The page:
It is conceivable that all four conflicts [namely, in Libya, Nigeria, Syria, and Ukraine] could rumble on unresolved throughout 2015.
The U.S. and its allies may continue to bomb Islamist terrorists in Syria, or pick them off in cross-border commando raids, without taking on the greater risks and costs of a long-term stabilization mission. This may also be the only option in Libya. French President Francois Hollande noted early last week that France is increasing its military presence near Libya’s border with Niger to tackle terrorist infiltrations, but that it is “not yet going down the road” toward a full-scale unilateral intervention.
If Western governments are unwilling to pick a fight in Libya, they are even less likely to do so over farther-off cities and villages in Nigeria and its environs. They would, by contrast, welcome the chance to send a few thousand troops to tamp down the Ukrainian crisis if it was politically and operationally viable to do so. But Moscow has no reason to acquiesce to any larger peacekeeping force there for now.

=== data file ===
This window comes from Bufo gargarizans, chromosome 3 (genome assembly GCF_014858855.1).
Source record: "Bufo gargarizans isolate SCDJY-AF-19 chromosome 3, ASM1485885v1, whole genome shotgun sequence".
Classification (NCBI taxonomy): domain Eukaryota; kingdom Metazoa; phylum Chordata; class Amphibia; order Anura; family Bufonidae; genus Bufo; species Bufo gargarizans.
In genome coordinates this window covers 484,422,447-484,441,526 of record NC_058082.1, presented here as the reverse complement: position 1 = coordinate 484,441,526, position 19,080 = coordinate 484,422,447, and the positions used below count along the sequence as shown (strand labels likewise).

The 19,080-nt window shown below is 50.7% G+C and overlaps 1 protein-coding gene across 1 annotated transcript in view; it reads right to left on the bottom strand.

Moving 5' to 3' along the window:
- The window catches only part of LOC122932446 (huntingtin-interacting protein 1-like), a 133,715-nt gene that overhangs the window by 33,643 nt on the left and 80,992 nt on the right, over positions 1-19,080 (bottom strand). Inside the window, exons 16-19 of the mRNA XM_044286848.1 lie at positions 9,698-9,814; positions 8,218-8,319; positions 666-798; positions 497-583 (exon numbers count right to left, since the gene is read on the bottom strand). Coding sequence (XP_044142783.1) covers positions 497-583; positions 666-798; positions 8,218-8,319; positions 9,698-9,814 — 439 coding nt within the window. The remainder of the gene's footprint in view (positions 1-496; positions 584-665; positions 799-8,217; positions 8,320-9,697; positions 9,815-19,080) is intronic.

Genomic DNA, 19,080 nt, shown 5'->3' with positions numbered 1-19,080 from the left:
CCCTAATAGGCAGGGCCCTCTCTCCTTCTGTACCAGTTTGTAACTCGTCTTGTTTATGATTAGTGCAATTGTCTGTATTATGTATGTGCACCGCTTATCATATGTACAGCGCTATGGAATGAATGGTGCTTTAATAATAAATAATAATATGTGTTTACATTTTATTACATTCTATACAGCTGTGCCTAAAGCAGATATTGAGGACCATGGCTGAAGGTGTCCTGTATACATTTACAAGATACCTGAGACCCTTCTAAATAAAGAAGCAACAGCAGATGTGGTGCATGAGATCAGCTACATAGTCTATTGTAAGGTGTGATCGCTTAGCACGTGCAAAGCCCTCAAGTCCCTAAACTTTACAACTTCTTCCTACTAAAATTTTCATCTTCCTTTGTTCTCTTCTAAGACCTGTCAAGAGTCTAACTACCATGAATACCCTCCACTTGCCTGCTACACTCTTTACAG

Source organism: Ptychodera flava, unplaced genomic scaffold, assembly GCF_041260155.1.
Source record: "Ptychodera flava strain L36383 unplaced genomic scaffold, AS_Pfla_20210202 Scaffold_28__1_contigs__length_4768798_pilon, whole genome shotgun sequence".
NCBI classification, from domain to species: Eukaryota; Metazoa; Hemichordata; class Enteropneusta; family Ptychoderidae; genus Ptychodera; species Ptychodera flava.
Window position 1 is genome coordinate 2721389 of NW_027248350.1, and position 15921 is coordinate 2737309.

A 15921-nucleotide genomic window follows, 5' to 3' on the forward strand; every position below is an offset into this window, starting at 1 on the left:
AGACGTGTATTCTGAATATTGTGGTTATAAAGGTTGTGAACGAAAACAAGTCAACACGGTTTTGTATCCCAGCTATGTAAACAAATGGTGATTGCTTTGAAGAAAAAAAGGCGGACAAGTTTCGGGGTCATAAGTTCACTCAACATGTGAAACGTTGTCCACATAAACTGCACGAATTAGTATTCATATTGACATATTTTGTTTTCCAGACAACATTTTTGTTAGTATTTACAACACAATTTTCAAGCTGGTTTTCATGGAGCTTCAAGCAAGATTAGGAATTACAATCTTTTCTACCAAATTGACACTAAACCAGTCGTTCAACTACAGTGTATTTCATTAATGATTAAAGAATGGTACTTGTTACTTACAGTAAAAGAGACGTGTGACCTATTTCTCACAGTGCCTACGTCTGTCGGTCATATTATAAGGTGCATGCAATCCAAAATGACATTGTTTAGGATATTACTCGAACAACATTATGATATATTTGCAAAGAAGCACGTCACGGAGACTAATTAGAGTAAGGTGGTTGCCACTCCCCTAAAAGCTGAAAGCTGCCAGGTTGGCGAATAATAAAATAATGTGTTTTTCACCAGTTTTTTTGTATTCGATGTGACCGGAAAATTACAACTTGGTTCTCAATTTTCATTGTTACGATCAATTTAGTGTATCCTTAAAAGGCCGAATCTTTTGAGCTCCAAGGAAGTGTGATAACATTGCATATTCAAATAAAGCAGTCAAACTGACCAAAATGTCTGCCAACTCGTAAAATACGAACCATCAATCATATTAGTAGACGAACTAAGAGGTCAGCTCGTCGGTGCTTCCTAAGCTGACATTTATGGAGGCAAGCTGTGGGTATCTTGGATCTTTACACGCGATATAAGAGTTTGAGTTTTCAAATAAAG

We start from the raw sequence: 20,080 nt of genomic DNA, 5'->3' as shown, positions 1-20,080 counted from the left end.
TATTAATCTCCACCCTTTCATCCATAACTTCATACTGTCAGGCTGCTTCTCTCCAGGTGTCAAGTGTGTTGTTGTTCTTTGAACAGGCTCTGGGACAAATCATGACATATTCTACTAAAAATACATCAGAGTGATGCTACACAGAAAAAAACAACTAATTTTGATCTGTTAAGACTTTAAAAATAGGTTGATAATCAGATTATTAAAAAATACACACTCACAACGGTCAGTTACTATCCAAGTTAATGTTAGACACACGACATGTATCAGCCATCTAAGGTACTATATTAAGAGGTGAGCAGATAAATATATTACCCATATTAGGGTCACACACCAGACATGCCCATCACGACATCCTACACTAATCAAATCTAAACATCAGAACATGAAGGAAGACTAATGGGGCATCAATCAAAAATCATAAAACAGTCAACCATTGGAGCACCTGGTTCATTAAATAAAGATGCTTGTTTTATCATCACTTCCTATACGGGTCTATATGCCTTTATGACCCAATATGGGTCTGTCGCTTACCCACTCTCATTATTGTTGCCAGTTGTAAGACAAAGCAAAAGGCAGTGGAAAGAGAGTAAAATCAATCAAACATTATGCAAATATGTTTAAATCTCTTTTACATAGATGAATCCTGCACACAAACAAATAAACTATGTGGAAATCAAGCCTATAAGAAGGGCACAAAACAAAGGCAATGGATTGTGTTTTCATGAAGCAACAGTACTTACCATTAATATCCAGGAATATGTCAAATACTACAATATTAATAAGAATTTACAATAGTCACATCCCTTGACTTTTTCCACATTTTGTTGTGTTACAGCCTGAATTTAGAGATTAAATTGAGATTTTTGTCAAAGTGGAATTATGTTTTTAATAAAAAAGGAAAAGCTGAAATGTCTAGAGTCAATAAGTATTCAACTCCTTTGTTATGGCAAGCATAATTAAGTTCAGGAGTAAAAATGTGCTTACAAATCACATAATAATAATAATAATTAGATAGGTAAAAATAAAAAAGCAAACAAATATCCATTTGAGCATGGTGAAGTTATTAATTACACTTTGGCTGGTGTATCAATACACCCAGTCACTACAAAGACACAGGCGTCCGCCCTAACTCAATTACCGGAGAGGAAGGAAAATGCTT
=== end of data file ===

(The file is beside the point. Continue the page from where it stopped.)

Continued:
Yet the strategic calculations could change in each case over the coming year.
Atrocities such as last week’s slaughter in Paris are liable to push European governments to rethink their approaches to trouble spots that can harbor future terrorists. As I suggested last week, this could be the logic for an accommodation with the Syrian government to facilitate the fight against the so-called Islamic State (IS). Equally, the West may take a harder line toward other trouble spots, like Libya and Nigeria, where extremist Islamist groups have well-established bases.
The European Council on Foreign Relations does not take collective positions. ECFR publications only represent the views of its individual authors.